Q: Does the dry roasting cooking process used to make peanut butter and many peanut snacks have anything to do with how allergenic peanuts have become for so many?
Dr. Sicherer: There is a theory that the process of roasting makes changes in peanut proteins that result in a more allergenic form. It’s important to realize the theory is somewhat circumstantial. For example, the per capita consumption of peanut in China is similar to that in the United States, and yet peanut allergy is relatively uncommon in most areas of China.
In the United States, most peanut is roasted and in China it is primarily consumed boiled or fried. There are also laboratory studies evaluating immune responses against boiled versus roasted peanut, suggesting the roasted version is more allergenic.
However there are flaws in the theory. Peanut allergy in the U.S. does seem to have increased over a period of time when roasted forms were the primary forms consumed. In a study evaluating the prevalence of peanut allergy among Jews, the rate was one-tenth among those in Israel versus those in the United Kingdom, but the forms eaten in both countries are primarily roasted.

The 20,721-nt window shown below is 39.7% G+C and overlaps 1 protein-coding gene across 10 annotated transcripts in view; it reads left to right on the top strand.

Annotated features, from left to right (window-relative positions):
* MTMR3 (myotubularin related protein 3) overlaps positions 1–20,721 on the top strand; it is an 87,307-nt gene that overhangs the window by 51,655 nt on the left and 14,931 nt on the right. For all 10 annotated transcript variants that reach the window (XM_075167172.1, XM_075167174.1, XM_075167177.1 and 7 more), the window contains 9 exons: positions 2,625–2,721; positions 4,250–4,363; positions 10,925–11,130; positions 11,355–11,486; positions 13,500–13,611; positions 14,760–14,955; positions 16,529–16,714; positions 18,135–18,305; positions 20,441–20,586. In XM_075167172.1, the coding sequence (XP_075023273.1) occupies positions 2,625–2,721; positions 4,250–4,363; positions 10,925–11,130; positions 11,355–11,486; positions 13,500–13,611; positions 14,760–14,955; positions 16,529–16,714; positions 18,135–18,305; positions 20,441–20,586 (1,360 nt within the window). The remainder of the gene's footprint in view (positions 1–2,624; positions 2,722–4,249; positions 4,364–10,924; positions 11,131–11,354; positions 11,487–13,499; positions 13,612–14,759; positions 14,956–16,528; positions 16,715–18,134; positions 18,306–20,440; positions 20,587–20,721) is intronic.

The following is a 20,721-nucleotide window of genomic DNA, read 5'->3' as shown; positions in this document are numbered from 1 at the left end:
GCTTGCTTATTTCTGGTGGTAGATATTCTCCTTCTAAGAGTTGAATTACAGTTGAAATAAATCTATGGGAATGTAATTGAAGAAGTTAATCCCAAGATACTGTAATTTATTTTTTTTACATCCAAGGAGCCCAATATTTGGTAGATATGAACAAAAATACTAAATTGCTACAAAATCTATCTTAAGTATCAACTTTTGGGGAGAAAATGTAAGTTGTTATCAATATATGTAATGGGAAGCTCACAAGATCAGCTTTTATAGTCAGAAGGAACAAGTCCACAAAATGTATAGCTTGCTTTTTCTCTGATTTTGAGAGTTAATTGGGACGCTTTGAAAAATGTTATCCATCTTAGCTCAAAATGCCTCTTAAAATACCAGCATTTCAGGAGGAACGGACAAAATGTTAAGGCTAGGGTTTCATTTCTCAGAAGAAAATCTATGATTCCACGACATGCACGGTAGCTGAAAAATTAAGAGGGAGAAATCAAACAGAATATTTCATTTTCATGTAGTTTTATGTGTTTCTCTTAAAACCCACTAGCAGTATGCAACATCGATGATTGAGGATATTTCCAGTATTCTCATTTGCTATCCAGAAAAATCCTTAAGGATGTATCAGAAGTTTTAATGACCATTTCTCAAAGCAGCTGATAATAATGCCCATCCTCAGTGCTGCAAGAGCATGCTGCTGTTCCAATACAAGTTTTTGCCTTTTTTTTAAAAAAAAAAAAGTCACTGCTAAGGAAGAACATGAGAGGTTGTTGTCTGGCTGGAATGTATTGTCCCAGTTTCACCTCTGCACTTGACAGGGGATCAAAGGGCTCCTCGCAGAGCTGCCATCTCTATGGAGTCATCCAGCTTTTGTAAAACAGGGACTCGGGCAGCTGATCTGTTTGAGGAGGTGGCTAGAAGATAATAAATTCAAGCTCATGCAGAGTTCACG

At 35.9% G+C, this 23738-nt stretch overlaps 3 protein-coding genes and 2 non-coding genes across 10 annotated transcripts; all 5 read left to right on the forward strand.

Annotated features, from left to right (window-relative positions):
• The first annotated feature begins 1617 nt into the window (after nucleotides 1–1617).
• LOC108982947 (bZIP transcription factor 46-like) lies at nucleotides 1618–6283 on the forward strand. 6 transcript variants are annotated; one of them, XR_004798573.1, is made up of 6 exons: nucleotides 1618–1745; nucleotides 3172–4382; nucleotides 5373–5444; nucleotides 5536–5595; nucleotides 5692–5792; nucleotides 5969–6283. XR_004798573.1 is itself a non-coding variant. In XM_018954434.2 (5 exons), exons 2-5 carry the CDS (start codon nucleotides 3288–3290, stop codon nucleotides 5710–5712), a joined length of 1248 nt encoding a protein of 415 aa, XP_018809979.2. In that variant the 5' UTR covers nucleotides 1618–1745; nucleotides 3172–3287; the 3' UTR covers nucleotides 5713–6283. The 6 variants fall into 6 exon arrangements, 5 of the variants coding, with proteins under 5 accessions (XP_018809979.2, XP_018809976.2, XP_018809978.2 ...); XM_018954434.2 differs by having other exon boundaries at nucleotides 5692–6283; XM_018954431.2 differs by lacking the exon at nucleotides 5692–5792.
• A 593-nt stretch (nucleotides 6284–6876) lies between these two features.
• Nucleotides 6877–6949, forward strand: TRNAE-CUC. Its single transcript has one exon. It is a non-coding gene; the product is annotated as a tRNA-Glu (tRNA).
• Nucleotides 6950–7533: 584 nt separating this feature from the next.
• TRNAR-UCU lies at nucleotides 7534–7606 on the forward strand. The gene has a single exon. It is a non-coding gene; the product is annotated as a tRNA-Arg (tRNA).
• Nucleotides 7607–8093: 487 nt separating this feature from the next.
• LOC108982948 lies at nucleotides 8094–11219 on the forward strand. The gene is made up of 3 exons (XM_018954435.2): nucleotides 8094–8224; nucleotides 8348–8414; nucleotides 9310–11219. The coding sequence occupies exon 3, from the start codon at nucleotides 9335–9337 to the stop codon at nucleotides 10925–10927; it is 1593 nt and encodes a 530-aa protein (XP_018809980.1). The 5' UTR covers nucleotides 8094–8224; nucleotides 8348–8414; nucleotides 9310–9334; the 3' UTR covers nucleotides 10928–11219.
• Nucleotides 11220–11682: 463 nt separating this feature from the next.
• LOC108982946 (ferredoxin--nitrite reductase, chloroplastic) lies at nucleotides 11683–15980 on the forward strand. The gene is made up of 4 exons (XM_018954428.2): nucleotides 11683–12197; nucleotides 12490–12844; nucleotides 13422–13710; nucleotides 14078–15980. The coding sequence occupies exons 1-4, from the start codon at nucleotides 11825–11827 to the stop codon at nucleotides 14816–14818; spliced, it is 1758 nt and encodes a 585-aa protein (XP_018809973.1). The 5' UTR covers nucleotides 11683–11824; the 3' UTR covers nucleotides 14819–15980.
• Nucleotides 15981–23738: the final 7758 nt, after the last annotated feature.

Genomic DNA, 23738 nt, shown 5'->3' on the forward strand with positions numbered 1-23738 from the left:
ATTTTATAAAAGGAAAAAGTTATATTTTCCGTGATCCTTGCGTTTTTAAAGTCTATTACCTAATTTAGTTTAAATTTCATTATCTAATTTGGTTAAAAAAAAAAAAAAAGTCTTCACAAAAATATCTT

Therefore, alternative theories about increase in food allergy in general, and peanut allergy in particular, continue to be explored.
As a practical point, if an individual has a peanut allergy and has had a reaction to roasted peanut, it should NOT be assumed that boiled peanut would be tolerated.
Dr. Scott Sicherer is Chief of the Division of Allergy and Immunology of the Jaffe Food Allergy Institute at the Icahn School of Medicine at Mount Sinai in New York. Together with Dr. Hemant Sharma, Associate Chief of the Division of Allergy and Immunology at Children’s National Medical Center in Washington, he writes “The Food Allergy Experts” column in the American Edition of Allergic Living magazine. Questions submitted below will be considered for answer in the magazine.